According to Belch and Belch (2007) there are seven basic principles underlining the guidance for advertising directed to children:
1. Advertisers should always take into account the level of knowledge, sophistication and maturity of the audience to which their message is primarily directed. Younger children have a limited capability for evaluating the credibility of information they receive. Therefore, advertisers have a special responsibility to protect children from their own susceptibilities.
2. Children are imaginative and this sense plays an important part of the growing-up process. Therefore, advertisers should exercise carefully to not exploit unfairly the imaginative quality of children. Unreasonable expectations of product quality or performance should not be stimulated directly or indirectly by advertising.
3. Products and content inappropriate for children should not be advertised or promoted directly to children.
advertising which can affect his or her decision or behavior that eventually affect his or her health.
5. Advertisers are urged to take advantage on the potential advertising to influence children’s behavior by developing advertisements that address to positive and beneficial social behavior, such as friendship, kindness, honestly, justice, generosity, and respect for others.
6. Care should be taken to incorporate minority and other groups in advertisements in order to present positive and pro-social roles and role models wherever possible. Social stereotyping and appeals to prejudice should be avoided.
7. Although many factors affect a child’s personal and social development, it remains the major responsibility of the parents to provide guidance for children. Advertisers should contribute to this parent-child relationship in a beneficial behavior.
2.4. Television Advertisements and Children in Family Decision Making
There has been a trend toward children that they play important role in the process of family decision making. Many earlier researches have conclude that children’s participation in family purchasing decision is increase and television advertisements are play important role on defining their product choice and buying behavior pattern (Mittal et al., 2010).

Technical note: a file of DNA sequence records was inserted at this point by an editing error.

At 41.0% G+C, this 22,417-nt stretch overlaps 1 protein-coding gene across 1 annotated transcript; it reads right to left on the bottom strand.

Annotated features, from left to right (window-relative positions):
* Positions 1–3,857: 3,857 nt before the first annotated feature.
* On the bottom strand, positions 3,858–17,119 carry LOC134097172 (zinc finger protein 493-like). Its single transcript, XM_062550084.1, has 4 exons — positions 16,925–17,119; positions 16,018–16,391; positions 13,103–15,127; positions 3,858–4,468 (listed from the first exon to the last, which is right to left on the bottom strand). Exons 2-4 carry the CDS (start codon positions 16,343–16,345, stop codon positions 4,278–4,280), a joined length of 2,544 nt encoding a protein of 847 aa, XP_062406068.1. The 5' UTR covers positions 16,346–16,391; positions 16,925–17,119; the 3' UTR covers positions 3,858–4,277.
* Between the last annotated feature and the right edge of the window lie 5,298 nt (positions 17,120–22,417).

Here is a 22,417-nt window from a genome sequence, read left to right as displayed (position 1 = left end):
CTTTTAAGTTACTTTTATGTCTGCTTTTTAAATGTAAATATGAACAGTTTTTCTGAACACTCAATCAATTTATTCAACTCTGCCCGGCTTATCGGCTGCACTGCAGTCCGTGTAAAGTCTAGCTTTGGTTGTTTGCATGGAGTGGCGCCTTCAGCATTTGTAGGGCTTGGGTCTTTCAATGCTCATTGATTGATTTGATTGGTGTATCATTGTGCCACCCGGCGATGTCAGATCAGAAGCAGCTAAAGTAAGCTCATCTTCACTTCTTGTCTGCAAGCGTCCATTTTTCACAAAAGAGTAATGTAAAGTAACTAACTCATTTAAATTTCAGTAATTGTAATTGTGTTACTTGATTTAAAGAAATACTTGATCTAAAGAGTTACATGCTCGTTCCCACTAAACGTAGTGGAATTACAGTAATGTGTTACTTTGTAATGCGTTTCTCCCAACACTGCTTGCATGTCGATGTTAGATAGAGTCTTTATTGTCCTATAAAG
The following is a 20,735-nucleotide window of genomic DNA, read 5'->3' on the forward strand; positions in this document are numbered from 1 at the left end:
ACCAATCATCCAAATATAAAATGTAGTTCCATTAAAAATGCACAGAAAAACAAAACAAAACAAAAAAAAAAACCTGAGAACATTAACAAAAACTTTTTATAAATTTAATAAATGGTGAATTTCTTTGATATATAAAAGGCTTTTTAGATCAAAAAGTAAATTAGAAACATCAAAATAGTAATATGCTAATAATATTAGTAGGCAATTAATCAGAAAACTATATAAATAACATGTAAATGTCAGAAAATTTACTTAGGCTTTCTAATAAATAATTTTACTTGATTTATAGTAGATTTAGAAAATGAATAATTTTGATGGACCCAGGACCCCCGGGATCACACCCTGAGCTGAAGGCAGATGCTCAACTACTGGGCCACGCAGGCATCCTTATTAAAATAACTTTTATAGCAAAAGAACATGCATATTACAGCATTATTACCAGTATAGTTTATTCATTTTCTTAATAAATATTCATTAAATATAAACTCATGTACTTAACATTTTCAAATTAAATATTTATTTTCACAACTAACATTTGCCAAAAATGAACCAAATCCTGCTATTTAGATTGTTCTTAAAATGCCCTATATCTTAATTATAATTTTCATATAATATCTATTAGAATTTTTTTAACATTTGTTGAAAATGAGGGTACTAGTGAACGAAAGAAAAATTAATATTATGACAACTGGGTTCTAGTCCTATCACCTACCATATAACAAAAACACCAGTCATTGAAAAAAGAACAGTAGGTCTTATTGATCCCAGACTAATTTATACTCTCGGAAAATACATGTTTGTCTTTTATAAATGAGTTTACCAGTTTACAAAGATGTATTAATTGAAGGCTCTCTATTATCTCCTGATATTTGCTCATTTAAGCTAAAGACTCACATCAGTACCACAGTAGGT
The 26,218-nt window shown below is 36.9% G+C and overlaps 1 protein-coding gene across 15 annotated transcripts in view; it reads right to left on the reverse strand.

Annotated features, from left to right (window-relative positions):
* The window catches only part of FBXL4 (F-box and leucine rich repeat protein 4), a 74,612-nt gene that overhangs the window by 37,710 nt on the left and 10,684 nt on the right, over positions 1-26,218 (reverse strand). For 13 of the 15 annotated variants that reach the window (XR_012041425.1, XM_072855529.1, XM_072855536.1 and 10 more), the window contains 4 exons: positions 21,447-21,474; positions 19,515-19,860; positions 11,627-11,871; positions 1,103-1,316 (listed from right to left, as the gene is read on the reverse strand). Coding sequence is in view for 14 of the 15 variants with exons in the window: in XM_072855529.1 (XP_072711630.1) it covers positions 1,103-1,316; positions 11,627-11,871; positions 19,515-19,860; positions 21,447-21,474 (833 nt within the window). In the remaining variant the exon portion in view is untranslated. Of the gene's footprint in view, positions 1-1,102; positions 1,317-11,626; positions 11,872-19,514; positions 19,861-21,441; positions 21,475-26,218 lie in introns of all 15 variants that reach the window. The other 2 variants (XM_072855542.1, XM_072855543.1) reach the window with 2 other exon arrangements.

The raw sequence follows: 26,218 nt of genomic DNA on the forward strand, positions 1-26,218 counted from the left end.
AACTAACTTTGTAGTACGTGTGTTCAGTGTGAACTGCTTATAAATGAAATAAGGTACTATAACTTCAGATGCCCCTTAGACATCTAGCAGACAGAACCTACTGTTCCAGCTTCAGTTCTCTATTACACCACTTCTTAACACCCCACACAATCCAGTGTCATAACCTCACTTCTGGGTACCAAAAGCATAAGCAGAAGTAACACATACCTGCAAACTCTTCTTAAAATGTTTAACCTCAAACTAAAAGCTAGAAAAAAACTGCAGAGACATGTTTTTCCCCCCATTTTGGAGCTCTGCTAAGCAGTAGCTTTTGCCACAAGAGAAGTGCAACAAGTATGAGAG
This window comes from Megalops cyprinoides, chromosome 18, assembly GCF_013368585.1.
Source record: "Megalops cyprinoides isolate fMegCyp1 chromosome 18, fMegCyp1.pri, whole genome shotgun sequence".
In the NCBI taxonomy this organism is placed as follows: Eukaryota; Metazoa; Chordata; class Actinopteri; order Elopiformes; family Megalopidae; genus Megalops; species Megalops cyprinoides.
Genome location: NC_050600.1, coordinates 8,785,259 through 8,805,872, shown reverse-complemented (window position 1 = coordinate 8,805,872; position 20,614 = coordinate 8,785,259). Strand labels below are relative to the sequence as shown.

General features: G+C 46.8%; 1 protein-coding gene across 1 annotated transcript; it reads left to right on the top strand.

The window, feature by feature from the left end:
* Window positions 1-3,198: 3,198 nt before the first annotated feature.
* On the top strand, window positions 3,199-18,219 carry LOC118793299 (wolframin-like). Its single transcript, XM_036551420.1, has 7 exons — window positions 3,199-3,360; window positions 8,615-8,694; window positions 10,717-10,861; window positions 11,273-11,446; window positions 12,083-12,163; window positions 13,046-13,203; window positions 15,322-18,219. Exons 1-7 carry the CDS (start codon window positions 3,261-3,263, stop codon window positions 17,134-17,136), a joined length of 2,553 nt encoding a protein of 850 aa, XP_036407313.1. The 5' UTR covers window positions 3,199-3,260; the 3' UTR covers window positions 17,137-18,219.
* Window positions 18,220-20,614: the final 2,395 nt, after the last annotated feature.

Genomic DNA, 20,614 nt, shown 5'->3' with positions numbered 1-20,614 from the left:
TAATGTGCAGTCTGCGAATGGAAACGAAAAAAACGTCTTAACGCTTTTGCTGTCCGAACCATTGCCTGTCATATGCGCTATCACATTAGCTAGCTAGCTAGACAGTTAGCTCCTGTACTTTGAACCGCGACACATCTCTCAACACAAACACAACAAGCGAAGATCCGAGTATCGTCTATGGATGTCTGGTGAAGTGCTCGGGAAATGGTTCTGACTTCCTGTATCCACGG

In India advertising has become a huge multimillion dollar industry that has an enormous impact on the children development (Clay, 2000 cited in Mittal, et al., 2010). According to Mittal et al. (2010), India parents believe there is a changing behavior of their children when they watch television advertisements. Priya et al. (2009) reported that parents in India also agreed that advertisements play a major role on influencing their (parents as well as children) purchase decision.
According to McNeal (1992), cited in Ekasasi, 2005, p.31 following are factors that allow children to influence the family decision-making: 1. Parents are having fewer children and therefore tend to give each child
more things and more say so in buying things.
2. There are an increasing number of one-parent households in which the child is expected to participate more in household decision-making. 3. Having children is often postponed until later in life when parent’s
4. Almost 70 percent of households both parents work (and are working longer hours) and they therefore expect more household participation from the kids. What parents used to consider as influence is increasingly becoming children’s responsibility.
2.5. The Impacts of Television Advertisements on Children Buying
Television advertisements allow companies to show and tell about their products or services to audiences. Advertising try to touch their audience with some attractive views, sound, and so forth to be effective on influencing consumer’s purchasing behavior. An additional point must be made for children and television viewing networks today about promote the branding process because it can change a child as a viewer into a consumer who will likely purchase the advertised product (Schiffman and Kanuk, 2007). Television advertisements offer products, brand-related ideas, and information to children that will result in a purchase request to parents (Sullivan, 2005 cited in Mittal, et al., 2010).